My Father Raised Me Alone After My Mother's Tragic Death

One of the first questions I asked my dad in the days following my mother's sudden death was, "But daddy, who's going to do my hair?" I was 6 years old, and this conversation took place in the aftermath of a gas pipe exploding in my family's furniture store business, turning that 2,000-square foot warehouse into a nightmarish inferno, taking the lives of my mother, my paternal grandmother, and my two aunts. It was a time when eyes remained lowered, hushed whispers were heard anytime we ventured out in public, and none of us were ever without a box of tissues nearby.

My mother had always been like an angelic figure to me — bubbly and charismatic, dark-haired, tall, and gorgeous, always ushering me to her and cradling me long after I was too big to be held. All that was left of her was everything she left behind: her coffee mug in the sink, her makeup on the bathroom counter, her bath rag still damp and hanging on the faucet. My dad broke the news to us while we were seated on my grandmother's couch, wrapping one arm around me and the other around my older sister. "Girls, I think your momma has gone to Heaven," he said. I couldn't absorb what that meant, but even from my tender childlike perspective, I was aware that he was doing all he could to hold every fragment of himself together. He had always been the one I idolized most — entertaining my curiosities, tickling me until I squealed, and narrating bedtime stories until I fell asleep. Our bond was already concrete, but in that moment, he became permanently etched in my mind as my lifeline.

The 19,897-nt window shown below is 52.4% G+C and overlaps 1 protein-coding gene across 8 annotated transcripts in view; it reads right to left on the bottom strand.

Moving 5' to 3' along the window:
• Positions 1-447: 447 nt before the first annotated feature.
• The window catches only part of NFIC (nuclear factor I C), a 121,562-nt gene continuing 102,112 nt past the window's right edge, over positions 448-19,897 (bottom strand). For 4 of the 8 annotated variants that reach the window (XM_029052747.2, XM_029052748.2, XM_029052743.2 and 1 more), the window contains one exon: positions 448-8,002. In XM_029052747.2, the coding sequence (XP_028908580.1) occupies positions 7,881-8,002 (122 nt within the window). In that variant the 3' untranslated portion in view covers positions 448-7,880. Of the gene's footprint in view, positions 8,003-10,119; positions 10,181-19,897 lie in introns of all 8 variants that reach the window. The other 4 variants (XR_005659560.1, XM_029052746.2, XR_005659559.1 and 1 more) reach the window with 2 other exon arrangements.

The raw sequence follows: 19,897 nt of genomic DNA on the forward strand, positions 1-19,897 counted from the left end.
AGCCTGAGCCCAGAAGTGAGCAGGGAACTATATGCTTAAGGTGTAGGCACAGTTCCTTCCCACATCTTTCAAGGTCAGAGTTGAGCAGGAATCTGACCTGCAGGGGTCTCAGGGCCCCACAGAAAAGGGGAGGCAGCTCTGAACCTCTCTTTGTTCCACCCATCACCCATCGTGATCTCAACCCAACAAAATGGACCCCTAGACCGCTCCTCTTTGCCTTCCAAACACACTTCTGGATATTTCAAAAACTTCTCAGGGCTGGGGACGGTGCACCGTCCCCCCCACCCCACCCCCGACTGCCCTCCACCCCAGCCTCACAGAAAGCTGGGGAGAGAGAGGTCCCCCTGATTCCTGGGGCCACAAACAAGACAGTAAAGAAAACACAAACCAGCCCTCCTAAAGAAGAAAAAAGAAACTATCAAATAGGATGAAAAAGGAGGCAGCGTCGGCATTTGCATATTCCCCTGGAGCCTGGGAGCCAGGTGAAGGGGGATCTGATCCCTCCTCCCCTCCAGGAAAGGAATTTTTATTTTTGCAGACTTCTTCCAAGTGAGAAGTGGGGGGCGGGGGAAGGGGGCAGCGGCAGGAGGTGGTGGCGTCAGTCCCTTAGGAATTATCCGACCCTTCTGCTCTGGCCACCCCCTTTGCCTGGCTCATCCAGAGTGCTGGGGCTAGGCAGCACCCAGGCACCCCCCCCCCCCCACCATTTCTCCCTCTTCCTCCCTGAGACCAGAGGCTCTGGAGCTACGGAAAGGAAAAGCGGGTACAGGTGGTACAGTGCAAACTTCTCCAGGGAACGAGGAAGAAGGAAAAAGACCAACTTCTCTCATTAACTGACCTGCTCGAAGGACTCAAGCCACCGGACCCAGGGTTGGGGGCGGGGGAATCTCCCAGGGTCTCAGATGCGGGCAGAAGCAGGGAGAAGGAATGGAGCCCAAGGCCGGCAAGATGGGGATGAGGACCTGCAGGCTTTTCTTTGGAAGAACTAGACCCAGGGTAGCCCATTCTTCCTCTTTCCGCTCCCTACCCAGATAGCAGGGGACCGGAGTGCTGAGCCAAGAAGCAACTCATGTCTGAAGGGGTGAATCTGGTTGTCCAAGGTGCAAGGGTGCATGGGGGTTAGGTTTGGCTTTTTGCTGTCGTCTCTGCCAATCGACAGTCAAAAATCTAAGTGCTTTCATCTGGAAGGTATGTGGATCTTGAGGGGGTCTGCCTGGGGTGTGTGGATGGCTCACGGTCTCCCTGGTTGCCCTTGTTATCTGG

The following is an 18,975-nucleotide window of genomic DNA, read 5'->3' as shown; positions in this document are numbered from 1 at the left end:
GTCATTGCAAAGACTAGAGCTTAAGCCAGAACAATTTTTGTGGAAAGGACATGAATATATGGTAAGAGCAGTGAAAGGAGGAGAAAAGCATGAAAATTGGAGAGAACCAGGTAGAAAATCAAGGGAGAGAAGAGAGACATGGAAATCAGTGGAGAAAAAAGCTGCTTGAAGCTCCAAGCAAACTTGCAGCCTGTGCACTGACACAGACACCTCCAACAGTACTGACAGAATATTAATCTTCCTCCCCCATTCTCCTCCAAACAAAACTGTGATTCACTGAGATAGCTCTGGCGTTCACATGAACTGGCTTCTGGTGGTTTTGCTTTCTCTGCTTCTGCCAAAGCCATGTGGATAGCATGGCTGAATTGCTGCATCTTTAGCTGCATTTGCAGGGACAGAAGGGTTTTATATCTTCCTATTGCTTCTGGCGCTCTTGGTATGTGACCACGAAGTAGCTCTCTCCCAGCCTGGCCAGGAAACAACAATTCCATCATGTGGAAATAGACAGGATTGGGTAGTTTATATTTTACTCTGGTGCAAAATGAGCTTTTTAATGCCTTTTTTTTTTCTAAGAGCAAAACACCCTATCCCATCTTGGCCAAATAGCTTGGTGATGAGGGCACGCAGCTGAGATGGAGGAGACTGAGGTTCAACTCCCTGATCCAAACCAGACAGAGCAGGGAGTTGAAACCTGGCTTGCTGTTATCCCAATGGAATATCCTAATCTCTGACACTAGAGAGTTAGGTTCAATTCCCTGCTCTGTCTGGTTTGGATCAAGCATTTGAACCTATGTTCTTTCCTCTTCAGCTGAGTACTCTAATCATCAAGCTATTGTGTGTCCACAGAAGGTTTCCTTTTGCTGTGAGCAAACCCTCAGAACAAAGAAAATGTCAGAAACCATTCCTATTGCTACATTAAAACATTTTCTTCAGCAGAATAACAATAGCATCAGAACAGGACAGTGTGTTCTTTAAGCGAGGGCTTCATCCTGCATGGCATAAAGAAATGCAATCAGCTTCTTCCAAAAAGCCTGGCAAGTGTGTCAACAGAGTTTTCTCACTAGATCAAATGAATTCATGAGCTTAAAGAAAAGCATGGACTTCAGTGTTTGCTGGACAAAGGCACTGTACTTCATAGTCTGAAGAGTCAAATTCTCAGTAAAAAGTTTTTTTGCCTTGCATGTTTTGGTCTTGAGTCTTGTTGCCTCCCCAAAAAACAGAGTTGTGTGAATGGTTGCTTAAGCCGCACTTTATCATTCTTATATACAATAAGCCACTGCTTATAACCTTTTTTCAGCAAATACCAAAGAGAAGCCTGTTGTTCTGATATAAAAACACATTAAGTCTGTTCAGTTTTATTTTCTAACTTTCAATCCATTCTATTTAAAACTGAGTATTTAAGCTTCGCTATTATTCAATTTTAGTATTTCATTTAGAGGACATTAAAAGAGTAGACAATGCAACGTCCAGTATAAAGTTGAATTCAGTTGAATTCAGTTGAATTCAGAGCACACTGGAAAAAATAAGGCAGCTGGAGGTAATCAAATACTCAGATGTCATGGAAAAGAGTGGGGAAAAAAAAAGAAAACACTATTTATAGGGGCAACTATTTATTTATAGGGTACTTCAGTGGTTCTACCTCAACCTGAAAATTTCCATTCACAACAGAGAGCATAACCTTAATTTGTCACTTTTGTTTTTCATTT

He was my hero, my lighthouse, my flaming tower of hope — a visual knowing that if tragedy ever dug its ugly fangs into us again, he would know how to flush our wounds.

The days that followed were brutal and complicated, filled with awkward mishaps, reporters phoning our home, messy questions from outsiders, and painful silences. But it was a time I now reflect upon with awe because I can't recall ever hearing my dad complain. He began packing my lunches for school each morning. Sometimes he folded handwritten notes inside of the paper bags. There was once a poem that read, "A beautiful little girl was born on an August day. When I was first saw her, I knew she was perfect in every way." He tried to comb my long blonde hair in a way he was sure I'd like, but he always swooped it to the side in the same way he styled his own. "You made me look like a boy!" I'd squeal, running away and launching into a crying tantrum. At night, he pored over my homework to make sure I was absorbing as much knowledge as possible. I suppose he wanted to preserve every shred of normalcy there was left to be had.

My conversations with my classmates started changing. When I was invited to sleepovers, everyone would say to everyone else, "Ask your mom if you can come," but with me, it became, "Ask your mo-, I mean your dad." Mother's Day celebrations at school were overcast with dark clouds of anxiety, and I vividly recall the first one spent without my mom. It felt like all eyes were on me, watching to see how I would maneuver through her absence. I tried to pretend like everything was as it had always been, but I felt stripped to the bone. My dad came to fill my mother's place, taking a seat in the desk beside me. He was the only man in the classroom.